There's an interesting discussion afoot in the field of employee advocacy (programs by brands empowering employees to support the goals of the company through social media). Done well, organizations are reaping the benefits of encouraging and supporting their employees' social media strengths.
Within the field, one of the most important capabilities and advancements is metrics, which I have written about before. It is vital to exactly how much reach, of what kind, your company authorized and supported employee effort is producing. My company has compiled research to show that a company with a base of 1,250 employees that leverages employee engagement can accomplish the following:
- Increased brand reach of 1.1 million individuals for content shared
- An annual increase of 25 million authentic impressions
- A savings of $515,000 in recruiting expenses
- $1.2 million in earned media advertising value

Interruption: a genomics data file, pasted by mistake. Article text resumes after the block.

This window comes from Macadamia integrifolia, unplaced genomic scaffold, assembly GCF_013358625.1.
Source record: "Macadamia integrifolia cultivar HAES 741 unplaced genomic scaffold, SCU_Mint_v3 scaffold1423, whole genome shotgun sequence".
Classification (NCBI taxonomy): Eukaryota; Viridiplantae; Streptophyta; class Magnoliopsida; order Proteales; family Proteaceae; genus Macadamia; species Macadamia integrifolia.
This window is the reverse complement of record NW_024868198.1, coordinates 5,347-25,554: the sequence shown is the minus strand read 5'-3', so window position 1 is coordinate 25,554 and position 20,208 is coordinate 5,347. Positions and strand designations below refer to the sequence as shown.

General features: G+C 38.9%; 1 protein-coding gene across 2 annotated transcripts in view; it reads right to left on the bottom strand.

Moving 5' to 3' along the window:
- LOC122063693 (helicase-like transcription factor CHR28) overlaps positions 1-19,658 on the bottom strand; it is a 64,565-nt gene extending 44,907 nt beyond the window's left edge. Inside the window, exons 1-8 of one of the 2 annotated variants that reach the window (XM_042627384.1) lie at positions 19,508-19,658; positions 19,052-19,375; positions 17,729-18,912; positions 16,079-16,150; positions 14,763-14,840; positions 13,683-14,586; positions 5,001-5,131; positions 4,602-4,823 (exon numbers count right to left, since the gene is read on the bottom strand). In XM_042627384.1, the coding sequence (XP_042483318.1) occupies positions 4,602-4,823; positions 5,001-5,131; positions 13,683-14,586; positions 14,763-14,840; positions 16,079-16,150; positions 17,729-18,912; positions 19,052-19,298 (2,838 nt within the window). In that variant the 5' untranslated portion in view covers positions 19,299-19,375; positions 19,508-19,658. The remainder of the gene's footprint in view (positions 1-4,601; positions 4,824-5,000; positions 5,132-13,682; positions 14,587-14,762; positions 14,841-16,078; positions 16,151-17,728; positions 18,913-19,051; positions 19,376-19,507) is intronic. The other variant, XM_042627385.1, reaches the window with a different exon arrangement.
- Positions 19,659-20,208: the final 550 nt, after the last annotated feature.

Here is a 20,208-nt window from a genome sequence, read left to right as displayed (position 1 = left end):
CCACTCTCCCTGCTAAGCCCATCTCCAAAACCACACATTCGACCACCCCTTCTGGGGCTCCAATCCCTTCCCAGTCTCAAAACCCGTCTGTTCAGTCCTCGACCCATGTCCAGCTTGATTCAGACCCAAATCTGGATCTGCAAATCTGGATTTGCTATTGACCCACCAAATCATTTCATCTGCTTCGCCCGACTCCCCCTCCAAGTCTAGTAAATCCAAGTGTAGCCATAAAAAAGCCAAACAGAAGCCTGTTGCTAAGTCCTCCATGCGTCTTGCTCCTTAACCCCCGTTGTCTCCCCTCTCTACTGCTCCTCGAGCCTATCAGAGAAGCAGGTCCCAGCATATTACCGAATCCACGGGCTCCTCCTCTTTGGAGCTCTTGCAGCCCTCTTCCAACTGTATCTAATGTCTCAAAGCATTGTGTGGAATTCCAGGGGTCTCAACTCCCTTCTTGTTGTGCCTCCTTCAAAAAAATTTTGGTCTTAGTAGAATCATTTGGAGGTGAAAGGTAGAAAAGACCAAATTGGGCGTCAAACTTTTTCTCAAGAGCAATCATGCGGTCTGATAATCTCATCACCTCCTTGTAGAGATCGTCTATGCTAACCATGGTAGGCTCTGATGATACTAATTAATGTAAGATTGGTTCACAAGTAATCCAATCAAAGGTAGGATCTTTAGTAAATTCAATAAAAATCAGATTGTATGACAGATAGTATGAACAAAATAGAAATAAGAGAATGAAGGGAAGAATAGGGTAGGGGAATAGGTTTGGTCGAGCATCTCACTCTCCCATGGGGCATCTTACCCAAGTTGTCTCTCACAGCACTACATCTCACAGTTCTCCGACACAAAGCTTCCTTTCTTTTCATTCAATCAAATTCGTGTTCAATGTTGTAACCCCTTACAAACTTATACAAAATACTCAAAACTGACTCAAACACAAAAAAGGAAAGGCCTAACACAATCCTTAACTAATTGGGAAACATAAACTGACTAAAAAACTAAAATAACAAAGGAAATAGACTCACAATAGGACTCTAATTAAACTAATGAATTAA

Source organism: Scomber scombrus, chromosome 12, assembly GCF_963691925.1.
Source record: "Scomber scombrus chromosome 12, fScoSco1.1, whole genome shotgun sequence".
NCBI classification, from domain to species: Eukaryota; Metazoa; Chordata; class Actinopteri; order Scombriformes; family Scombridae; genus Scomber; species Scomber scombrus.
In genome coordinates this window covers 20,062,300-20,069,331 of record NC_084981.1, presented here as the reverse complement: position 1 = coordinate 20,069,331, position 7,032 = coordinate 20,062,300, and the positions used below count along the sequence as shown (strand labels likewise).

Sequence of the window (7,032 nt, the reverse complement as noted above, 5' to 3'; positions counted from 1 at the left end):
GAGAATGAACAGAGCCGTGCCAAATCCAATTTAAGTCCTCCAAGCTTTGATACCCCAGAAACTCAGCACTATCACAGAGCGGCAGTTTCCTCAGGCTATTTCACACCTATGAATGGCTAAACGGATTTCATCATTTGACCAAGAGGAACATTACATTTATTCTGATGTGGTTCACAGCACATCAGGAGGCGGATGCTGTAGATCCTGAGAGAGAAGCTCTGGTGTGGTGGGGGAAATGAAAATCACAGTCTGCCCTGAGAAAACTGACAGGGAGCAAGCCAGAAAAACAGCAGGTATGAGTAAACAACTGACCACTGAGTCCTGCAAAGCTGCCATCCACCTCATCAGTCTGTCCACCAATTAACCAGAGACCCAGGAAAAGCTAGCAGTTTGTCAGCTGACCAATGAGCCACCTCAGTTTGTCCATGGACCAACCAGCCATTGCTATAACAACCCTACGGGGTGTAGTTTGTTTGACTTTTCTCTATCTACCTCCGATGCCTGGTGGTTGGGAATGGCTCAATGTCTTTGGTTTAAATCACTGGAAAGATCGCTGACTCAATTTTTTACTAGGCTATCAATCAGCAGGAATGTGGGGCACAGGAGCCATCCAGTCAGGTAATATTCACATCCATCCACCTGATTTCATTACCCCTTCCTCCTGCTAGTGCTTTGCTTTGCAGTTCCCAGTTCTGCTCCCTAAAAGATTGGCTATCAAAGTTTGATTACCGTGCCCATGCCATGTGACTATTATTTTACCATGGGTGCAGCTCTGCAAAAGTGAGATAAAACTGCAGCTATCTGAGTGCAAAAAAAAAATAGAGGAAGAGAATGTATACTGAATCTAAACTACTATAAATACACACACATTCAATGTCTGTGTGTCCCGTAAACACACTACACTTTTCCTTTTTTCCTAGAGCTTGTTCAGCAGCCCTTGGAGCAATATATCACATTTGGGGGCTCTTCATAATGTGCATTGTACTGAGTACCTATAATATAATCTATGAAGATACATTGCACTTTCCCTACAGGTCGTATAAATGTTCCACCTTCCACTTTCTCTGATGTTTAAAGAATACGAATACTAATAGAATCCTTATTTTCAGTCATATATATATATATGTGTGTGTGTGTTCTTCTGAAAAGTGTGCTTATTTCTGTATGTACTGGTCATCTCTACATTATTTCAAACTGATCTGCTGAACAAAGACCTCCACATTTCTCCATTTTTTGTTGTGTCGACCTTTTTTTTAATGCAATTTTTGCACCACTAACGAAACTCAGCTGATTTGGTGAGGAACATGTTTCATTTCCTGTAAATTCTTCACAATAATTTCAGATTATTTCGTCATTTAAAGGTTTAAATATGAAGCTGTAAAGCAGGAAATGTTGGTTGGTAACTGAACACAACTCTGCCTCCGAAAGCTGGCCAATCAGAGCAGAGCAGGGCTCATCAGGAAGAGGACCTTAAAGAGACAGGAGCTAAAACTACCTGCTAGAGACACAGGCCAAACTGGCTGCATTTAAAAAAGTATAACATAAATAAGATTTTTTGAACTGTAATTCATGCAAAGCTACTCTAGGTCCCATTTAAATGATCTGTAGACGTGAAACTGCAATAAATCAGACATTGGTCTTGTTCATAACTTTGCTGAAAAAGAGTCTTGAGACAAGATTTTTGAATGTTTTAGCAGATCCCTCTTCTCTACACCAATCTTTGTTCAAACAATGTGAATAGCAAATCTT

- A 19 percent increase in revenue growth
In addition to metrics, the other intriguing feature is gamification. It is possible to gamify social media activity in a number of ways -- awards and incentives for size of following increase, number of high quality posts, and number of shares over a given period. Rewards can range from prizes (days off, movie tickets, monetary awards) to simply seeing the name and stats at the top of a leaderboard program participants see online (that is also possibly circulated or shown to the full company).
But here's the catch -- while gamification is immensely helpful in some areas, it is not helpful or even detrimental in others. What can you do to ensure that the inclusion of gamification in your own employee advocacy program is good?
According to industry watchers Thorn Klosowski, Matt Wilson, and Tony Ventrice, here's where gamification is good, as well as where the strategy suffers.